Just enough minutes to make a cup of tea and gobble down some toast. If you’re going to do an extended gaming session, it’s a good idea to get some breakfast before you start.

    05:00 to 07:00:

    Time to warm up with The Elder Scrolls Online. After recently purchasing the PC version so my other-half and I could play with Tim and Jake from GeekOut South-West, we’ve become hooked all over again and reached just under 50 hours in our first week alone. This time I’ve gone for something completely different and am aiming for a tank build; in the past my characters have tended to focus on magic and healing. It’s a change I’m liking though, because I love being able to run into battle and feel like I’m immovable.

    07:00 to 10:00:

    At the time of writing I’m partway through Lamplight City and think I’ve only got a few hours left, so what better time to finish it. I tried the preview build back in August but it’s taken me a while to get around to playing the full version. If you like detective stories it’s definitely worth a go: certain gameplay elements are like L.A. Noire and going down the wrong line of questioning can close parts of your investigation or cause you to accuse the wrong person. It’s pretty ambitious for a point-and-click.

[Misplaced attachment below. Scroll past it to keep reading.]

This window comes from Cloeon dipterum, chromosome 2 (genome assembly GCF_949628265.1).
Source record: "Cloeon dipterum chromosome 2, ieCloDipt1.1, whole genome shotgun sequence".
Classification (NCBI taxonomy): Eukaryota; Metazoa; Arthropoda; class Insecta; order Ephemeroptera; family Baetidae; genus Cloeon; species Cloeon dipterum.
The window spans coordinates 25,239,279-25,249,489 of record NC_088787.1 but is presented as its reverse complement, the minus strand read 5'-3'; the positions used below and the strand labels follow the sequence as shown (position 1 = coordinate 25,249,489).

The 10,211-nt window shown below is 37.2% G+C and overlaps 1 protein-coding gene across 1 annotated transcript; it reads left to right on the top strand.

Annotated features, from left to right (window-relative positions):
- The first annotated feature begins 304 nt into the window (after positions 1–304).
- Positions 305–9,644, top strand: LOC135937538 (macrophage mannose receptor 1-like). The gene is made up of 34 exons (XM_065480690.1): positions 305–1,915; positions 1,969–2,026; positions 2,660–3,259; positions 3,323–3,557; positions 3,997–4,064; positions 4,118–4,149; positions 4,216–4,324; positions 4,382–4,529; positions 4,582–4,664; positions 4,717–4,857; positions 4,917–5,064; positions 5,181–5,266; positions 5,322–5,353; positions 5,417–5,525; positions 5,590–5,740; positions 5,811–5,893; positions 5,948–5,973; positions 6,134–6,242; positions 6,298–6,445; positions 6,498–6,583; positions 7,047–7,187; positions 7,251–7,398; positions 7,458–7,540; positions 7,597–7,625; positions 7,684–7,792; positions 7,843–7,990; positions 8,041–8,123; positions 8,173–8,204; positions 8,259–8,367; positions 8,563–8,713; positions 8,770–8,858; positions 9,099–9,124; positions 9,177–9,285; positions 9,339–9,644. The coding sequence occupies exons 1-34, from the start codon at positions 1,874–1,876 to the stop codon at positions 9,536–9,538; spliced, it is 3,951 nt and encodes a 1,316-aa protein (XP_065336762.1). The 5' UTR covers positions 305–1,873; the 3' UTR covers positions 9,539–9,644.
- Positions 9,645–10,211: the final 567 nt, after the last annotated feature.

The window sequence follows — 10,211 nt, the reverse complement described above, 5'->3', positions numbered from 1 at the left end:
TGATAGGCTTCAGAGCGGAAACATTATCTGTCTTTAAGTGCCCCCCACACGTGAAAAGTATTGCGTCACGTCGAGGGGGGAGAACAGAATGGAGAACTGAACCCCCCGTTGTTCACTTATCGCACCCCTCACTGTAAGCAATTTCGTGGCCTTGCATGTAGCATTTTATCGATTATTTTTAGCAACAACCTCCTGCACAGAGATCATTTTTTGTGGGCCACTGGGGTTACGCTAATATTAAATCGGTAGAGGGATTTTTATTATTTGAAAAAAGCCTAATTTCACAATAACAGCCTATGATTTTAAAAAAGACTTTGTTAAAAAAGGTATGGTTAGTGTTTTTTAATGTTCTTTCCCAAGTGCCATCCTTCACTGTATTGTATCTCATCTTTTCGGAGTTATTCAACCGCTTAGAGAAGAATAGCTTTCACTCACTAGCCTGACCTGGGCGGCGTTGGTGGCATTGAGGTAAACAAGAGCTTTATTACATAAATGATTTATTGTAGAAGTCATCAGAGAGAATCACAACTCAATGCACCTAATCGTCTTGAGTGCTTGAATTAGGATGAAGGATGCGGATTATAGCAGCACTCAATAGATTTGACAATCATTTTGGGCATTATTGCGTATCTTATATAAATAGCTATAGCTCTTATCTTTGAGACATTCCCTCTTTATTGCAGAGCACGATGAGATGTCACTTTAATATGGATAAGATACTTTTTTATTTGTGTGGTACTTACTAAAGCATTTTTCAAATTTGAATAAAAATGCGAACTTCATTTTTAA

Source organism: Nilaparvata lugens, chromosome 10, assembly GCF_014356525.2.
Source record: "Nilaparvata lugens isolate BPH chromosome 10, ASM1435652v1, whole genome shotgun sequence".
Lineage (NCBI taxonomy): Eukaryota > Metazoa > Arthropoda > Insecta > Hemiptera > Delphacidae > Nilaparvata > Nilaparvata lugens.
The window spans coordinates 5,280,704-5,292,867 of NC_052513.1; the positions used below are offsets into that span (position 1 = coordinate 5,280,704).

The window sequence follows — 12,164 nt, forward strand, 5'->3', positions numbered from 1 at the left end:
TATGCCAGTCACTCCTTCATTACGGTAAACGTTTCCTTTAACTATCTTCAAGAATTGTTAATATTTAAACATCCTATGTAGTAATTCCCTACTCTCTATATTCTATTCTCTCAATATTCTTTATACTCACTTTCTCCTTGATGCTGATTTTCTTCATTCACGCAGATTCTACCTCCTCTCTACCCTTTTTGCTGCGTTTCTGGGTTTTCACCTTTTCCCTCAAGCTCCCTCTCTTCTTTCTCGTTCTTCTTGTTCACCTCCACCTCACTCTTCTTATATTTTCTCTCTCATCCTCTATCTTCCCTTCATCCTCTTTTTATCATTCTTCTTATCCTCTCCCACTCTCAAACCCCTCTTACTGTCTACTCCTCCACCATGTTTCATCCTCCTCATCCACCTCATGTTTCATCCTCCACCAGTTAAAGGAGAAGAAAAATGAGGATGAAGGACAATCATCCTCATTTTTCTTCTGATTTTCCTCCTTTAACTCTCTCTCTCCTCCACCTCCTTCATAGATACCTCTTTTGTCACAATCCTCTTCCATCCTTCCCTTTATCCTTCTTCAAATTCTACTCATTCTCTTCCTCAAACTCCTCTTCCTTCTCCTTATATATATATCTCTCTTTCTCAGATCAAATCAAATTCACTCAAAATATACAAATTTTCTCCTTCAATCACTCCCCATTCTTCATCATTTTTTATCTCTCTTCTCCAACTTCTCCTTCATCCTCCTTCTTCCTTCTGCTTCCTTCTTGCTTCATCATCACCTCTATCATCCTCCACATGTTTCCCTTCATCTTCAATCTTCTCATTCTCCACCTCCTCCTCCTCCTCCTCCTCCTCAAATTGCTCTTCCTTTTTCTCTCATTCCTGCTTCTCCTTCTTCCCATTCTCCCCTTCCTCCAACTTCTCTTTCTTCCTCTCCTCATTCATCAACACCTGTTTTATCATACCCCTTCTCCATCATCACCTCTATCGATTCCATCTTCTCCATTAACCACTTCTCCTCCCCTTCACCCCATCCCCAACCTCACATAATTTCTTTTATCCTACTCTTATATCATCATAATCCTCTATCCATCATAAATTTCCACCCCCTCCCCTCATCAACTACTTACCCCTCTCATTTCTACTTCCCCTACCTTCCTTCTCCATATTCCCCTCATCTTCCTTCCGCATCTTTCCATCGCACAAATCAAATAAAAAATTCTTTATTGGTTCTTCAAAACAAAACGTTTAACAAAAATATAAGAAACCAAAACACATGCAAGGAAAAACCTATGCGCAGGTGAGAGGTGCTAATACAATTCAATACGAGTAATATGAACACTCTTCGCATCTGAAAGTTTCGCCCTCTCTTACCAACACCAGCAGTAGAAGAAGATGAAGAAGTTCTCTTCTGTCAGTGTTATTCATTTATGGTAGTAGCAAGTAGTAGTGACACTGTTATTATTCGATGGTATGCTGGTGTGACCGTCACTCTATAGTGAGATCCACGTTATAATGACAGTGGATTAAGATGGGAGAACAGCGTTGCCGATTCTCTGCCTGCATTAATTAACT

10:00 to 13:00:

    Draugen has been on my radar since March 2014, when Red Thread Games shared the world premiere of its trailer during a developer session at EGX Rezzed. I adore the Dreamfall series (even though I haven’t yet been able to bring myself to finish Dreamfall Chapters) so the thought of playing another narrative-driven release from the team makes me excited. While investigating the disappearance of the protagonist’s sister in a remote village called Graavik, I’d made a quick sandwich to keep me going.

    13:00 to 15:00:

    Now for something completely different. Steam’s recommendations can sometimes be a little hit-and-miss but occasionally it does throw out something interesting. El Tango de la Muerte is a quirky little rhythm game where you have to learn the tango to win the heart of your loved-one. Inspired by the best Latin American soap operas and with a touch of melodramatic humour, I can see myself spending a couple of hours on the dancefloor and throwing a few shapes (digitally-speaking).